The legal principles that apply on an appeal under section 49 of the Solicitors Act 1974 were most recently summarised by Cranston J in Levy v Solicitors Regulation Authority 2011EWHC740:
"19. An appeal lies to this court from the Solicitors Disciplinary Tribunal as of right, pursuant to section 49 of the Solicitors Act 1974. By section 49(4) this court 'shall have power to make such order on an appeal under this section as it may think fit.' An appeal from the Solicitors Disciplinary Tribunal to the High Court normally proceeds by way of review: See CPR rule 52.11(1). The court's approach to such an appeal is set out in Law Society v Salisbury  EWCA Civ 1285,  1 WLR 1286. There Jackson LJ (with whom Arden LJ and Sir Mark Potter agreed) said:
'It is now an overstatement to say that "a very strong case" is required before the court will interfere with the sentence imposed by the Solicitors Disciplinary Tribunal. The correct analysis is that the Solicitors Disciplinary Tribunal comprises an expert and informed tribunal, which is particularly well placed in any case to assess what measures are required to deal with defaulting solicitors and to protect the public interest. Absent any error of law, the High Court must pay considerable respect to the sentencing decisions of the tribunal. Nevertheless if the High Court, despite paying such respect, is satisfied that the sentencing decision was clearly inappropriate, then the court will interfere.'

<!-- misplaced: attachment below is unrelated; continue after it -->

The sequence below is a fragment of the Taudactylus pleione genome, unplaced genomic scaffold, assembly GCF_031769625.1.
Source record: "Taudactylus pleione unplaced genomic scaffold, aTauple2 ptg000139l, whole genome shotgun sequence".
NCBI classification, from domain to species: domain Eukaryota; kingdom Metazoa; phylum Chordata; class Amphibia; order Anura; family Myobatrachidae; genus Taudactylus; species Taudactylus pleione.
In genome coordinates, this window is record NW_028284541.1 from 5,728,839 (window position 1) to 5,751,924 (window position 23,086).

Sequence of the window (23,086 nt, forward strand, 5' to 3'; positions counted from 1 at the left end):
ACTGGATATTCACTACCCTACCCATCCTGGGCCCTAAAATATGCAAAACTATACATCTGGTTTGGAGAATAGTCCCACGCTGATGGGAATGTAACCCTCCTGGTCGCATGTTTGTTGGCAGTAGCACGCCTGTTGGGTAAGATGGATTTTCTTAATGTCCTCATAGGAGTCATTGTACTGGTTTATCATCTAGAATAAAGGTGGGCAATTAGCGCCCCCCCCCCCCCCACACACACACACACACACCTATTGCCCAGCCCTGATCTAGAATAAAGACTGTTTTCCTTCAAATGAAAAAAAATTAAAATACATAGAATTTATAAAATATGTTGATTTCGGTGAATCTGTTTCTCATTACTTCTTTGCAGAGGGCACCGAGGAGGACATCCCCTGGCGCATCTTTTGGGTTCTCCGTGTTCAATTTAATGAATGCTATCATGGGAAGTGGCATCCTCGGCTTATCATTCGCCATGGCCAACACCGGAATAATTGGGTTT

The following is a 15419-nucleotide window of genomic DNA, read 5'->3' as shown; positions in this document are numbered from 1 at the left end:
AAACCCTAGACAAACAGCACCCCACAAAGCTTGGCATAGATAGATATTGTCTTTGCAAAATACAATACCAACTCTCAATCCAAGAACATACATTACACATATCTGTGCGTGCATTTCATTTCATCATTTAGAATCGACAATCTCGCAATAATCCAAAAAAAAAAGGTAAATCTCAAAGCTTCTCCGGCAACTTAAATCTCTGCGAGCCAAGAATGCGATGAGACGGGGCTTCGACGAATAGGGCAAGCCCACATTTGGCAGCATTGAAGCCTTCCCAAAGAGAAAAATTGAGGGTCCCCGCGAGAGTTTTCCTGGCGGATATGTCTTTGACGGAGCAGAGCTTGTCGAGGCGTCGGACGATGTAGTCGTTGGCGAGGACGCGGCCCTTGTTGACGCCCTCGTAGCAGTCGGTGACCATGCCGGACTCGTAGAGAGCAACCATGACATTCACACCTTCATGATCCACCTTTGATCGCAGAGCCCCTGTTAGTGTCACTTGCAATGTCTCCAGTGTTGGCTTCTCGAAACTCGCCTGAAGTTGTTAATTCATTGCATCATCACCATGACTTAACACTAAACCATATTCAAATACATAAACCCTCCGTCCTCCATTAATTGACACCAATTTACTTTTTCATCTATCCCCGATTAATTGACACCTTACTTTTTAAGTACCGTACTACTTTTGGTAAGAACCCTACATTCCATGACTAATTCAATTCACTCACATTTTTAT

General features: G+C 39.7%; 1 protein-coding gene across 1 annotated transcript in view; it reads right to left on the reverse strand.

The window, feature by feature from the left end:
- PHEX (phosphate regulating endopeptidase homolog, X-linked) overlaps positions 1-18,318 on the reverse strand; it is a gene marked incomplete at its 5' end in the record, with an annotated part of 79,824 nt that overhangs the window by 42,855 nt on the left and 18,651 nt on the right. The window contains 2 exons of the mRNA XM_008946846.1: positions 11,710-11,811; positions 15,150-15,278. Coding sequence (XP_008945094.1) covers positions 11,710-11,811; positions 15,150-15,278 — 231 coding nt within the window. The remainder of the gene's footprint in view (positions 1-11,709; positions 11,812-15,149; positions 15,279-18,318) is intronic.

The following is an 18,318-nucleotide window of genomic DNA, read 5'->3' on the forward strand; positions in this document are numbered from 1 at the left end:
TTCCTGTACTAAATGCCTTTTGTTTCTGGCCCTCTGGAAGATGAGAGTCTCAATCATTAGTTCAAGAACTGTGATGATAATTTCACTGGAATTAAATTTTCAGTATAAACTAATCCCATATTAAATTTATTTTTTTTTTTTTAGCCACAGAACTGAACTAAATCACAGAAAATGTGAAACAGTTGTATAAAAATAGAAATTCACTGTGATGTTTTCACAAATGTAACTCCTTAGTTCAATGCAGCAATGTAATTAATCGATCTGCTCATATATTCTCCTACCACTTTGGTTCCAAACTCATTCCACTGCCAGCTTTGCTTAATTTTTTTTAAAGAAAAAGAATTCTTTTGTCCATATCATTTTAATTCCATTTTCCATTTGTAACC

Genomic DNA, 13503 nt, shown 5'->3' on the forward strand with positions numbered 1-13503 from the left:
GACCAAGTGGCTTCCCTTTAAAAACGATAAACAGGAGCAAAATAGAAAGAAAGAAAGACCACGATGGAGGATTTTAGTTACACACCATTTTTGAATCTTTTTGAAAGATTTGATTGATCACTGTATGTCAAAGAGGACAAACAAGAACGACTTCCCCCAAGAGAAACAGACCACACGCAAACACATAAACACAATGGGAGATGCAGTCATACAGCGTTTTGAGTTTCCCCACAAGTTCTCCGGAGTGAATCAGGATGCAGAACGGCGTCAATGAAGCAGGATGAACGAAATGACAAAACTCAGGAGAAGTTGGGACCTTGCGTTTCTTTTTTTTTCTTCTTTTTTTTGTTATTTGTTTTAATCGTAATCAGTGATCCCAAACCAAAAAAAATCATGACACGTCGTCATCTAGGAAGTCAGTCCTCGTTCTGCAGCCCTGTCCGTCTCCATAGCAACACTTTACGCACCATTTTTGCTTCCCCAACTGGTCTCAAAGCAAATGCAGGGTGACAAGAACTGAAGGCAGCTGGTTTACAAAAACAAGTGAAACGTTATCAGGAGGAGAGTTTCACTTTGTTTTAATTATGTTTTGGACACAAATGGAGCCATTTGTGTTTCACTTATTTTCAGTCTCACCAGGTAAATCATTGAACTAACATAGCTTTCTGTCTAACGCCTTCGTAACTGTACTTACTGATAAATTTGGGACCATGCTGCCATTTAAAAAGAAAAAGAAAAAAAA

"20. Law Society v Salisbury built on the seminal decision of Sir Thomas Bingham in Bolton v Law Society  1 WLR 512. It would require a strong case, said Sir Thomas Bingham MR, to interfere with a sentence imposed by a professional disciplinary committee. That body was best placed for weighing the seriousness of professional misconduct. The factors which weighed in mitigation before a criminal court were not to have the same weight before a disciplinary body because the most fundamental object was maintaining the standards of the profession rather than punishing the offender. Members of the public were ordinarily entitled to expect that a solicitor would be a person whose trustworthiness was not, and never had been, seriously in question. A profession's most valuable asset was its collective reputation and the confidence it inspired. The essential issue is the need to maintain among members of the public a well-founded confidence that any solicitor whom they instruct will be a person of unquestionable integrity, probity and trustworthiness. Thus it can never be an objection to an order of suspension in an appropriate case that the solicitor may be unable to re-establish his practice when the period of suspension is past. If that proves, or appears likely, to be so the consequence for the individual and his family may be deeply unfortunate and unintended. But it does not make suspension the wrong order if it is otherwise right. The reputation of the profession is more important than the fortunes of any individual member. Membership of a profession brings many benefits, but that is a part of the price."
Quoted in Harris v The Solicitors Regulation Authority  EWHC 2173 (Admin).
6th Edition » | Chapter 19